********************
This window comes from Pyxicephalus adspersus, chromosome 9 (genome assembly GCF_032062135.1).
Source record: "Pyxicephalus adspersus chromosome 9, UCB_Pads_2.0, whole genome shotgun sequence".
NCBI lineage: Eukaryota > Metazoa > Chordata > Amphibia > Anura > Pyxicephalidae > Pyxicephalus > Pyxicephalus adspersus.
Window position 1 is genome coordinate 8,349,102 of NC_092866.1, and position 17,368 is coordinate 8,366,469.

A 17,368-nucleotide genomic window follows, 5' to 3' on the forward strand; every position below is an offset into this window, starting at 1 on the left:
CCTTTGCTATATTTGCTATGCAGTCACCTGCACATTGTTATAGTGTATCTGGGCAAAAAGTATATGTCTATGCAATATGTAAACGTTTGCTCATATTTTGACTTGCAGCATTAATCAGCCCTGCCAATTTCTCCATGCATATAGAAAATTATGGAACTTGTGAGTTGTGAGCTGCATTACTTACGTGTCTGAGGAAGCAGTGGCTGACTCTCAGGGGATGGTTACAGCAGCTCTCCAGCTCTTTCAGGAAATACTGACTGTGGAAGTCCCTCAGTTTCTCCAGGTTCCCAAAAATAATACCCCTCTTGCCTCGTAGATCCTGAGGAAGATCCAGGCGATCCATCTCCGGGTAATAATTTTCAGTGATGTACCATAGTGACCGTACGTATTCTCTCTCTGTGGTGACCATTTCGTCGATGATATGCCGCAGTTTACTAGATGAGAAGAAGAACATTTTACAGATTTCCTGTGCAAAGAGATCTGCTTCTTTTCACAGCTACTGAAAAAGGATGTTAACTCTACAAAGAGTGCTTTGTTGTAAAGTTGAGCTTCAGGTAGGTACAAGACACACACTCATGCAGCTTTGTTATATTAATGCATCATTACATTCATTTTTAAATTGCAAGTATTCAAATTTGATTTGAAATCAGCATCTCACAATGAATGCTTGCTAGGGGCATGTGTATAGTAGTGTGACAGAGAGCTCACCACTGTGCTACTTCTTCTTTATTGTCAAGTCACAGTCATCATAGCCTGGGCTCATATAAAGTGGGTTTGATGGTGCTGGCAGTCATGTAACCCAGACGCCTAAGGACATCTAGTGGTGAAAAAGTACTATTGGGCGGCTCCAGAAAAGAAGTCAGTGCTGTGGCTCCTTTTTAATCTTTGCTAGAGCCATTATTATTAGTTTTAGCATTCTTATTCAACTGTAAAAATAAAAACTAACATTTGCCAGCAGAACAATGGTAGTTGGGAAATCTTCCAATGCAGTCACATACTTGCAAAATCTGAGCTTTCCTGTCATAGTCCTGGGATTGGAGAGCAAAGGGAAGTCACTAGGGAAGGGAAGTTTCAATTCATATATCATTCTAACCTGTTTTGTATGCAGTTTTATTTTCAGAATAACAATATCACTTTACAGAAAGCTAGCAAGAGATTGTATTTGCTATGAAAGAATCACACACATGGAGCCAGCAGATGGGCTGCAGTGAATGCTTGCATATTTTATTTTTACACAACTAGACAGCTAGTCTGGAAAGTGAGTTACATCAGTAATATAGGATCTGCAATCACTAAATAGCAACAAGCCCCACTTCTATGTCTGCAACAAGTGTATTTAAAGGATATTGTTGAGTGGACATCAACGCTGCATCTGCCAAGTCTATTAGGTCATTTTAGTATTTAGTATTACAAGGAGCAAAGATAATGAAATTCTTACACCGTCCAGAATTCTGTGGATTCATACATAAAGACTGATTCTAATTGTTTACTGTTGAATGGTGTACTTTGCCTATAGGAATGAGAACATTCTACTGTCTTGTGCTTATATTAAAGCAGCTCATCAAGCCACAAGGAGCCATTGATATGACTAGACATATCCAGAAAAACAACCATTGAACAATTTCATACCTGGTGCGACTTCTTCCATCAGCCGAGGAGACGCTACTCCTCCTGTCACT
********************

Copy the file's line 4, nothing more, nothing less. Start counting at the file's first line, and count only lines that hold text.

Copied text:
Window position 1 is genome coordinate 8,349,102 of NC_092866.1, and position 17,368 is coordinate 8,366,469.